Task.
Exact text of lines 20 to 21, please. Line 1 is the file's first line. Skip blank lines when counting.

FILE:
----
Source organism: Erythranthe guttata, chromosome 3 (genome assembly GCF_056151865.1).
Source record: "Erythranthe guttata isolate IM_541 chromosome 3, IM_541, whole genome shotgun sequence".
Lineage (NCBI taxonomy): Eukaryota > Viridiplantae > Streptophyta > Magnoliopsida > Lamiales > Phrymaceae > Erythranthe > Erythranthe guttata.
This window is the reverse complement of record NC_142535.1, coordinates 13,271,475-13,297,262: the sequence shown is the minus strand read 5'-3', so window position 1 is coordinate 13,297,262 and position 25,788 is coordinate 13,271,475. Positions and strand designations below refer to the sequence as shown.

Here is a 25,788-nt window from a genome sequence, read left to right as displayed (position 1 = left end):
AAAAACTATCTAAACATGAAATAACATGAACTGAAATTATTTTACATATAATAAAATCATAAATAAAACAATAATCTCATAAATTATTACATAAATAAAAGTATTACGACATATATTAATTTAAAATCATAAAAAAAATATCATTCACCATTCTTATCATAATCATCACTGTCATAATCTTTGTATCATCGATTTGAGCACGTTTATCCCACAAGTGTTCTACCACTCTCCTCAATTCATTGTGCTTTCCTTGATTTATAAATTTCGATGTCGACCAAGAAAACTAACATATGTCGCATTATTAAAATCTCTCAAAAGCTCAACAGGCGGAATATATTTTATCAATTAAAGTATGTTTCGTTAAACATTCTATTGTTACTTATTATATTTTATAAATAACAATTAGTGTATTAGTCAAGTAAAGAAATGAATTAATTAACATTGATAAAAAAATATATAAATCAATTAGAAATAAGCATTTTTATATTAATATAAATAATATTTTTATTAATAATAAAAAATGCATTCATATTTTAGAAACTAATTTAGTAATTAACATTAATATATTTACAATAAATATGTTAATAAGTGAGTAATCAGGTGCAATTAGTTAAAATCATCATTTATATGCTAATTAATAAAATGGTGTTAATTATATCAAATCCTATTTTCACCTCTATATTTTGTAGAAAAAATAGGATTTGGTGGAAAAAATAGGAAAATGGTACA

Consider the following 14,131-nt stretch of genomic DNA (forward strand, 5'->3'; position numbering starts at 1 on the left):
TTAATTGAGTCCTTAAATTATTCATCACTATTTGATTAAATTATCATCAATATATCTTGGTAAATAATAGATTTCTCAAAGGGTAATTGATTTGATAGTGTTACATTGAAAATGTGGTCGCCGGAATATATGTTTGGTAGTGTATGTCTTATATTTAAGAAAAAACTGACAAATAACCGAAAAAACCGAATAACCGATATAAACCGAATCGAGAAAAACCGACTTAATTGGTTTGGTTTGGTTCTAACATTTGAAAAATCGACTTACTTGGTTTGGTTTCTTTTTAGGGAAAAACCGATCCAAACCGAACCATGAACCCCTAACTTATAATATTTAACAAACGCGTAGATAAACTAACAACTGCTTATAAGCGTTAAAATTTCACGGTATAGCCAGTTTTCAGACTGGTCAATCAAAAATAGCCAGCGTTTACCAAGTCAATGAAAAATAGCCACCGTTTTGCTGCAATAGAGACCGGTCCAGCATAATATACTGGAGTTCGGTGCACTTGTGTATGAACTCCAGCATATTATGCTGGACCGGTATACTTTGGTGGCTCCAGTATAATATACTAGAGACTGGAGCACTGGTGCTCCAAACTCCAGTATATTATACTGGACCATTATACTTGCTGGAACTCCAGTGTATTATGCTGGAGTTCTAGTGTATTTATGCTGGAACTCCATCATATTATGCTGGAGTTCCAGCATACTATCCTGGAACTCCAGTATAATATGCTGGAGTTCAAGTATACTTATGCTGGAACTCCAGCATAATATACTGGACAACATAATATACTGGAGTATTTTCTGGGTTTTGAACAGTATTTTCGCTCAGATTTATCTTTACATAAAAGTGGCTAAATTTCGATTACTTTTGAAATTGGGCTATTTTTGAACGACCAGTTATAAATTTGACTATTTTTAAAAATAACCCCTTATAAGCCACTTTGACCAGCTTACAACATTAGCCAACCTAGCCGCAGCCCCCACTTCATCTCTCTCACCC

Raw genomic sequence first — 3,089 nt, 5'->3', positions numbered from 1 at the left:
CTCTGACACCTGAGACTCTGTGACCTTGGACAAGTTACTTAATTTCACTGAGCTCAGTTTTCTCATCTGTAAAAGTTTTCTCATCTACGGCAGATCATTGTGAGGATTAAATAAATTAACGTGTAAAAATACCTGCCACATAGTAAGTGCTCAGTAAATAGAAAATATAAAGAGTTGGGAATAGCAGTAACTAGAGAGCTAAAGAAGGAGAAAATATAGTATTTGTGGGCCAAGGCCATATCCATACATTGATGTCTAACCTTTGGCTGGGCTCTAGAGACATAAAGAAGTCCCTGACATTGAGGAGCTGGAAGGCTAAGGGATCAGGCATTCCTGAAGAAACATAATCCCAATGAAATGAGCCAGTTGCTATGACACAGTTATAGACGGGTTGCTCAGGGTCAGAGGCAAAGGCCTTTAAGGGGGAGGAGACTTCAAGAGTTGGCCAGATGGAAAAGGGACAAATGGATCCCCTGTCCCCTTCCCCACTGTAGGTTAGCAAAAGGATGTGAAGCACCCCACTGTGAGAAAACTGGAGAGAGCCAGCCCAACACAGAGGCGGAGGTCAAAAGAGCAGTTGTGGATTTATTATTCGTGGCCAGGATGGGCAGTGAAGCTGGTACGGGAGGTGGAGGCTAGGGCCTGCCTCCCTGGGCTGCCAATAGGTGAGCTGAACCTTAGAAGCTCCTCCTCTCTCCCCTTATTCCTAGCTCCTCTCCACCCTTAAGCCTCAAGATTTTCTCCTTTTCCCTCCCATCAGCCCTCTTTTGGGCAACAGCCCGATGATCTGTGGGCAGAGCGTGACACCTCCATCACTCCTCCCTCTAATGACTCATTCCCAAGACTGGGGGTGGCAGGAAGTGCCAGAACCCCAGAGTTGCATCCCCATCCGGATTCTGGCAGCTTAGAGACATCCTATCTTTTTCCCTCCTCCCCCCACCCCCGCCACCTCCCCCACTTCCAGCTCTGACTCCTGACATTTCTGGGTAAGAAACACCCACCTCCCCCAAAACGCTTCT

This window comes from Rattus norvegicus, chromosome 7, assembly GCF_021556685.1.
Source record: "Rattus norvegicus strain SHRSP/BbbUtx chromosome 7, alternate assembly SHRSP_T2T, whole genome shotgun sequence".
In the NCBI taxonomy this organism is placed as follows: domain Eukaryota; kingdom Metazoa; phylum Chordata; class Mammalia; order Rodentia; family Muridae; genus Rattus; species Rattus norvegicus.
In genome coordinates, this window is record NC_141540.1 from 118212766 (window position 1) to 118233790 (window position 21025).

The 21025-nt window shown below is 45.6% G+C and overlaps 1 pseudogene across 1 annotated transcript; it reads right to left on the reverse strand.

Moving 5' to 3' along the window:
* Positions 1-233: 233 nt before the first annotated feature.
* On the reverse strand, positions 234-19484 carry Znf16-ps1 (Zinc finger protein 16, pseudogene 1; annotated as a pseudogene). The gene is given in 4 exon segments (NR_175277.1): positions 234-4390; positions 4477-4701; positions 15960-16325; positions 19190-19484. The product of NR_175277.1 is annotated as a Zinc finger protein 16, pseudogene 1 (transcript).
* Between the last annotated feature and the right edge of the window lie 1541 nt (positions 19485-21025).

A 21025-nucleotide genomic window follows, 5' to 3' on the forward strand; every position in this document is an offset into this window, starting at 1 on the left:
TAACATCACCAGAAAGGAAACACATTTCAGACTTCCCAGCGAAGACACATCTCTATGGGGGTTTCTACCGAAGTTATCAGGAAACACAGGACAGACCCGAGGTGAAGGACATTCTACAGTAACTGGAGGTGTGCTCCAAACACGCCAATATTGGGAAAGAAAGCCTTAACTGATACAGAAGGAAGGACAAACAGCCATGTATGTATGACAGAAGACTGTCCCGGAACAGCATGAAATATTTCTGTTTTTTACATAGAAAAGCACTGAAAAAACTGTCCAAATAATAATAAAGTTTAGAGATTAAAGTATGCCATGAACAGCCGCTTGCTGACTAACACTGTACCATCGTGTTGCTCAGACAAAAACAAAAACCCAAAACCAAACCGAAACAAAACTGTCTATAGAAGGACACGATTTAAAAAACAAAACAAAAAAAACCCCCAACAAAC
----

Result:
A 21025-nucleotide genomic window follows, 5' to 3' on the forward strand; every position in this document is an offset into this window, starting at 1 on the left:
TAACATCACCAGAAAGGAAACACATTTCAGACTTCCCAGCGAAGACACATCTCTATGGGGGTTTCTACCGAAGTTATCAGGAAACACAGGACAGACCCGAGGTGAAGGACATTCTACAGTAACTGGAGGTGTGCTCCAAACACGCCAATATTGGGAAAGAAAGCCTTAACTGATACAGAAGGAAGGACAAACAGCCATGTATGTATGACAGAAGACTGTCCCGGAACAGCATGAAATATTTCTGTTTTTTACATAGAAAAGCACTGAAAAAACTGTCCAAATAATAATAAAGTTTAGAGATTAAAGTATGCCATGAACAGCCGCTTGCTGACTAACACTGTACCATCGTGTTGCTCAGACAAAAACAAAAACCCAAAACCAAACCGAAACAAAACTGTCTATAGAAGGACACGATTTAAAAAACAAAACAAAAAAAACCCCCAACAAAC